3 Experimental Results

3.1 Predictive Performance

For performance comparison, we also test several baseline classification algorithms, including random forest (RF), gradient boosting machine (GBM) and logistic regression (LR) with L2 regularization. These alternatives were tested on two types of data: (1) fetal brain functional connectivity matrices extracted by correlating resting-state fMRI time series data across 100 brain regions (Fisher z-score), (2) fetal BOLD fMRI images. For fMRI, due to the high dimensionality (dim= 39984)111We remove zero columns after flattening original 3D fMRI into a vector of size and strong correlations among neighboring voxels in fMRI, we use principal component analysis (PCA) for dimension reduction before testing on baselines. We select the optimal number of PCA components as well as optimal parameters of classification models using the validation data. In our experiments, 100 components achieves good performance and including more components does not necessarily lead to performance gain.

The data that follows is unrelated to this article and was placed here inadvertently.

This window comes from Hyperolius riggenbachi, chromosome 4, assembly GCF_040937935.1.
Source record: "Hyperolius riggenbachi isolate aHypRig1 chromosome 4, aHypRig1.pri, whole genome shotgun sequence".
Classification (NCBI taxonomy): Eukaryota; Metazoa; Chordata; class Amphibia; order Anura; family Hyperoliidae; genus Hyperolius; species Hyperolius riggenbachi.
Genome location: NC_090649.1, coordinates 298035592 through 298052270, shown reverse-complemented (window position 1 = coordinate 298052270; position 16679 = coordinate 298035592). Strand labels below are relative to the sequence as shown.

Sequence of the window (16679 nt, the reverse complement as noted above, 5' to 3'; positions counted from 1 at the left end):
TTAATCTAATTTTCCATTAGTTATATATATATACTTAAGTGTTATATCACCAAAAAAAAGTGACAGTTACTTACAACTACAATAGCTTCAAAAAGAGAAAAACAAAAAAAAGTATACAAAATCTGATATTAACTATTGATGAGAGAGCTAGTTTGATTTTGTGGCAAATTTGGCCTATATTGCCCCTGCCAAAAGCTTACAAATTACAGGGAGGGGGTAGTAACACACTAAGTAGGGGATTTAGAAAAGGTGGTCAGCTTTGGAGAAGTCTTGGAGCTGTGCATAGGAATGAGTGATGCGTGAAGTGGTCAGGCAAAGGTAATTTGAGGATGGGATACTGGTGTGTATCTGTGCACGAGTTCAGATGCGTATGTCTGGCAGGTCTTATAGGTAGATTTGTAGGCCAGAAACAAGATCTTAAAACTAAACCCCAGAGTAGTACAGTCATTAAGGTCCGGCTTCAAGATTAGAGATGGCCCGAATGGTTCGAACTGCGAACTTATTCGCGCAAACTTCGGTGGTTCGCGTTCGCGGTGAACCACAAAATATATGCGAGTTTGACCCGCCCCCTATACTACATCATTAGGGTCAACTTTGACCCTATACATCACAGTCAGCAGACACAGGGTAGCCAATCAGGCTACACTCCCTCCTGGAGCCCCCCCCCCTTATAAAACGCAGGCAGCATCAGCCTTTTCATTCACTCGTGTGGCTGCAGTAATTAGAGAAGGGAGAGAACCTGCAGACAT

The predictive performance (F1 score and AUC) on testing data at subject level is shown in Table 1. Note that subject level prediction is made with soft voting: probability for each subject is averaged across its corresponding 3D images. The probability threshold for classification is chosen as 0.5 for calculating F1 score. We see from Table 1 that CNN trained directly on fMRI images achieves the best and robust performance (F1 0.84 with standard deviation 0.05, AUC 0.91 with 0.06), due to CNN’s merit of capturing spatial information of fMRI images in classification. The improvements demonstrate that CNN can effectively capture discriminative information that could reveal associations between age effect and brain development.

Fisher z-score fMRI Image
F1 AUC F1 AUC
CNN - - 0.84 (0.05) 0.91 (0.06)
RF 0.76 (0.03) 0.69 (0.18) 0.79 (0.06) 0.77 (0.15)
GBM 0.73 (0.09) 0.69 (0.17) 0.81 (0.06) 0.77 (0.18)
LR 0.77 (0.06) 0.75 (0.18) 0.77 (0.01) 0.67 (0.14)
Table 1: Predictive performance (standard deviation) on testing subjects. Note that Fisher z-score as functional connectivity measure is calculated based on brain parcellation and not applicable for CNN.

3.2 Inference About Fetal Neurodevelopment from CNN Classification

It was possible to discriminate older versus younger fetuses on the basis of spontaneous baseline resting-state BOLD measurements. BOLD reflects changing regional blood concentrations of oxy- and deoxy-hemoglobin, which are influenced at least in part by regional metabolic activity [3]. Having observed that fetal age can be differentiated on the basis of these fluctuating signals suggests that patterns in baseline BOLD during resting-state reflect aspects of brain maturation.